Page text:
How it came about and what it is about
Professional practice in design is changing. What are the consequences for design education if it wants to actively accompany, and contribute to shaping, this change?
To what extent is current design education conducive to future success in design, and which changes are necessary? What would a new design university – one that was radically committed to mastering the future – ideally look like? What content would be taught? What methods would be used? How would this new design university be organized? What tasks and goals would it dedicate itself to?
In 2015, this topic prompted the iF Design Foundation (then: iF Industrie Forum Design e.V.) to initiate a study on the future of design education. It was conducted by Dr. René Spitz, Professor of Design Science and Communication Management at the Rheinische Fachhochschule (RFH) Cologne, Germany.
At its core, the study consisted of guided interviews. Between February and October 2016, a total of 150 experts were interviewed in 25 cities, spread across 11 countries on three continents. In order to ensure the greatest possible diversity, the interviewees included not only students but also teachers, independent and employed designers, young professionals and design managers from large corporations.
In addition to the systematic analysis of the recorded interviews, the scientific discourse on the fundamentals and practice of design education was evaluated. This was complemented by studying the program publications of international design schools.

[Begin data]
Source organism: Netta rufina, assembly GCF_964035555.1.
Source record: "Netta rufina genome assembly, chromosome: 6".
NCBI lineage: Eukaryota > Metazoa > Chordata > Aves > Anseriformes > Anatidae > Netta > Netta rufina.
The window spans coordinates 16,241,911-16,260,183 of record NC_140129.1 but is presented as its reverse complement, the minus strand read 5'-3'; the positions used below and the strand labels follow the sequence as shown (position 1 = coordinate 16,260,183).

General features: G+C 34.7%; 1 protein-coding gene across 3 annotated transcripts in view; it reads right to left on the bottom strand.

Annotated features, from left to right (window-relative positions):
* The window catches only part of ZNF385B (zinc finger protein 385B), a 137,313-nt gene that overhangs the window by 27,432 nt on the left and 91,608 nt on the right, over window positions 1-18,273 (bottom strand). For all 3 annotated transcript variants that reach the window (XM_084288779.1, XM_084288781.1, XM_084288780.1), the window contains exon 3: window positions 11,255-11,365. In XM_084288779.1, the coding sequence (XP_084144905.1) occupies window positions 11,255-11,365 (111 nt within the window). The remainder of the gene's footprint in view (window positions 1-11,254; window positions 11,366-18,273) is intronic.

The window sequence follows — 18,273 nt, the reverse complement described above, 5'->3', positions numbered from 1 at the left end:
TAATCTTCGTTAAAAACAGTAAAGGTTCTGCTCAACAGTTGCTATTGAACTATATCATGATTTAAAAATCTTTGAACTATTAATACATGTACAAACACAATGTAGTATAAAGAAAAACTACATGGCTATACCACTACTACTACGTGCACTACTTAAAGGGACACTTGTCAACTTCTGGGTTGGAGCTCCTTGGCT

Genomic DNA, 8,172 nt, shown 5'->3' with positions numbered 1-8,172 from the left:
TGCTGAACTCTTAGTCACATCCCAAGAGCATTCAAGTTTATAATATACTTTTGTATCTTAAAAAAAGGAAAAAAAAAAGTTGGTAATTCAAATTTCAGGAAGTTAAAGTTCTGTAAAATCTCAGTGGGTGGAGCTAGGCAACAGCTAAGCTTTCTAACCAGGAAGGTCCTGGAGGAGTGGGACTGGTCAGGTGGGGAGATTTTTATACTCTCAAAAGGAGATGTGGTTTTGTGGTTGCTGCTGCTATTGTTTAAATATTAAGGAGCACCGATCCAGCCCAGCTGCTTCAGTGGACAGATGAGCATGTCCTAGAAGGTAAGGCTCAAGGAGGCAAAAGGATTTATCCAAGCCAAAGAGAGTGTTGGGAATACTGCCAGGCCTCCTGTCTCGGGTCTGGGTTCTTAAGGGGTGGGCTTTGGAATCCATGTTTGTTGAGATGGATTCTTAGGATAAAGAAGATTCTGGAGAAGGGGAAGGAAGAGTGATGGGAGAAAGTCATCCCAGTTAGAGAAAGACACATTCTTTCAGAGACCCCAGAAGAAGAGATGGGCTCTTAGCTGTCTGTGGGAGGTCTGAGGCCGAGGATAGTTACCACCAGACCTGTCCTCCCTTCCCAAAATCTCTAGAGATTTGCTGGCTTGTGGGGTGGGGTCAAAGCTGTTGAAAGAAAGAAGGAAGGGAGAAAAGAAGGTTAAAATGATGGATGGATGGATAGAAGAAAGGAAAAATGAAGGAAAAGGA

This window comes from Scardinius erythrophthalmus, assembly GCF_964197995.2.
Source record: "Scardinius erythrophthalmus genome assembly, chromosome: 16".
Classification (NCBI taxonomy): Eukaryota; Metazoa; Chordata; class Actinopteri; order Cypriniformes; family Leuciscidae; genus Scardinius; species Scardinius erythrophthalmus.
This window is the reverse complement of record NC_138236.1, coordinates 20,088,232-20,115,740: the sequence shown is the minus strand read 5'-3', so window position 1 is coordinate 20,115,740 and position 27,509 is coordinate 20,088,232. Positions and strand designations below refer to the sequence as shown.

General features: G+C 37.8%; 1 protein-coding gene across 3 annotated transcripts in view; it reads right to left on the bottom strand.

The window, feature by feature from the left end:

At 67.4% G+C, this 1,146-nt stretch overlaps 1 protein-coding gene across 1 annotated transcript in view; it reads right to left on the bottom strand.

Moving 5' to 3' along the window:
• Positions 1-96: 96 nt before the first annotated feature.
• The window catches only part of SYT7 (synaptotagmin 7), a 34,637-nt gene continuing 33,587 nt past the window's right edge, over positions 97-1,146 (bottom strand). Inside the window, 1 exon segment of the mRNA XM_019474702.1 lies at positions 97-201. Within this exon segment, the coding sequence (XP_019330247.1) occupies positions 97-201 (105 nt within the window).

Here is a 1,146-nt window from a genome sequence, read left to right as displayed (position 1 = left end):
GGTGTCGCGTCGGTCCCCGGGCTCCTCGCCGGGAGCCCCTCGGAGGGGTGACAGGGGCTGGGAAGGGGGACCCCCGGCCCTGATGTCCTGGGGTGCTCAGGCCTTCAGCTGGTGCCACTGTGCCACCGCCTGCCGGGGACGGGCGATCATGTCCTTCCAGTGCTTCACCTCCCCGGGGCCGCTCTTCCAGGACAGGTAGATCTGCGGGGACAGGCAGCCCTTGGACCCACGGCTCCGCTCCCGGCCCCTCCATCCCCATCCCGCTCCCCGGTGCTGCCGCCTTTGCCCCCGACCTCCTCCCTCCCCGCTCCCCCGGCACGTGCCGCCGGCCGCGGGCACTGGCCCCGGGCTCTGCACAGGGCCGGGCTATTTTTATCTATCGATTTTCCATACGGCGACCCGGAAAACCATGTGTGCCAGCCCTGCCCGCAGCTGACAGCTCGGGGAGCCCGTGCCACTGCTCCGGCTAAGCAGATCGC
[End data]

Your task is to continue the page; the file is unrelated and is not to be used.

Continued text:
Findings and conclusions
Based on the findings of this study, the conclusions in relation to future design education can be summarized as follows:
In future, the goal of a design task will not be the development of an isolated individual solution. Instead, design will be considered a process-oriented practice. This involves the creation of meaningful contexts (systems). Aesthetic decisions will be made at the end of this integrative process, in the course of which many different, sometimes contradictory, interests will be taken into account. In order to meet the requirements of this holistic approach, the non-aesthetic aspects of a task (technical, managerial, cultural, political, societal) will receive considerably greater attention in design education than has been the case to date. Values related to social responsibility will be the benchmark that permeates all areas of study.
It can be assumed that design education programs will be organized in the form of working on real projects in cooperation with clients from business and other areas of society (keyword: project-based learning or learning by doing). Accordingly, any form of knowledge transfer or exchange will take place directly, using concrete examples. Iterative loops will structure both the work on individual projects and the entire course of study.
Students always work together in groups, in changing and most diverse constellations. Experiments, research and science are given a greater share of the course. The training of skills in verbal, non-verbal, visual and interpersonal communication will play a central role. In addition, it can be assumed that design skills will be a fundamental precondition for enrolment and that their teaching will no longer be the focus of design education. Prototypes as stages of the development process will be produced manually in workshops and will also be developed digitally.
From the study to the hearings
The majority of the interviews of the 2016 study ended with the interviewees wanting to know what views and assessments had been expressed so far. The iF Design Foundation took up this suggestion of a feedback loop in 2018 and consequently hosted four hearings, which took place in 2019 and in 2020 in Europe, the US, Asia and Africa.
Around the world in 80 questions